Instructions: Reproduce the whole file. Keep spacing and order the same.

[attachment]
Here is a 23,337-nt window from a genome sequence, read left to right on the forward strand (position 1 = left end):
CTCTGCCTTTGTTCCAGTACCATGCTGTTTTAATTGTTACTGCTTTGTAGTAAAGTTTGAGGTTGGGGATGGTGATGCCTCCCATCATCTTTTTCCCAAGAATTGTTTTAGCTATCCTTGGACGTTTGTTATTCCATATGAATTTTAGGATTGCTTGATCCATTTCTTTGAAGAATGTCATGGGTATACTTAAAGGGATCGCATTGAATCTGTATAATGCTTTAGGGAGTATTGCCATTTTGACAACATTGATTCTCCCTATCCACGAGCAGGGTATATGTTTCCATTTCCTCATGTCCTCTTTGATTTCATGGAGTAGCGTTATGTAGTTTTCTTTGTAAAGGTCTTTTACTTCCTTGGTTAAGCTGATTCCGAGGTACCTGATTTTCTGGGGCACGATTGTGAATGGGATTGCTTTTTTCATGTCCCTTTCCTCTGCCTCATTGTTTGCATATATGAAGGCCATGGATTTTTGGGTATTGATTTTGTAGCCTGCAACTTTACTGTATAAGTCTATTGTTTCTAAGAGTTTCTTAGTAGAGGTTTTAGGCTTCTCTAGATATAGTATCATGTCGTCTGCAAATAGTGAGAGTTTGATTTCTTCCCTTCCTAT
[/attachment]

Here is a 23,337-nt window from a genome sequence, read left to right on the forward strand (position 1 = left end):
CTCTGCCTTTGTTCCAGTACCATGCTGTTTTAATTGTTACTGCTTTGTAGTAAAGTTTGAGGTTGGGGATGGTGATGCCTCCCATCATCTTTTTCCCAAGAATTGTTTTAGCTATCCTTGGACGTTTGTTATTCCATATGAATTTTAGGATTGCTTGATCCATTTCTTTGAAGAATGTCATGGGTATACTTAAAGGGATCGCATTGAATCTGTATAATGCTTTAGGGAGTATTGCCATTTTGACAACATTGATTCTCCCTATCCACGAGCAGGGTATATGTTTCCATTTCCTCATGTCCTCTTTGATTTCATGGAGTAGCGTTATGTAGTTTTCTTTGTAAAGGTCTTTTACTTCCTTGGTTAAGCTGATTCCGAGGTACCTGATTTTCTGGGGCACGATTGTGAATGGGATTGCTTTTTTCATGTCCCTTTCCTCTGCCTCATTGTTTGCATATATGAAGGCCATGGATTTTTGGGTATTGATTTTGTAGCCTGCAACTTTACTGTATAAGTCTATTGTTTCTAAGAGTTTCTTAGTAGAGGTTTTAGGCTTCTCTAGATATAGTATCATGTCGTCTGCAAATAGTGAGAGTTTGATTTCTTCCCTTCCTAT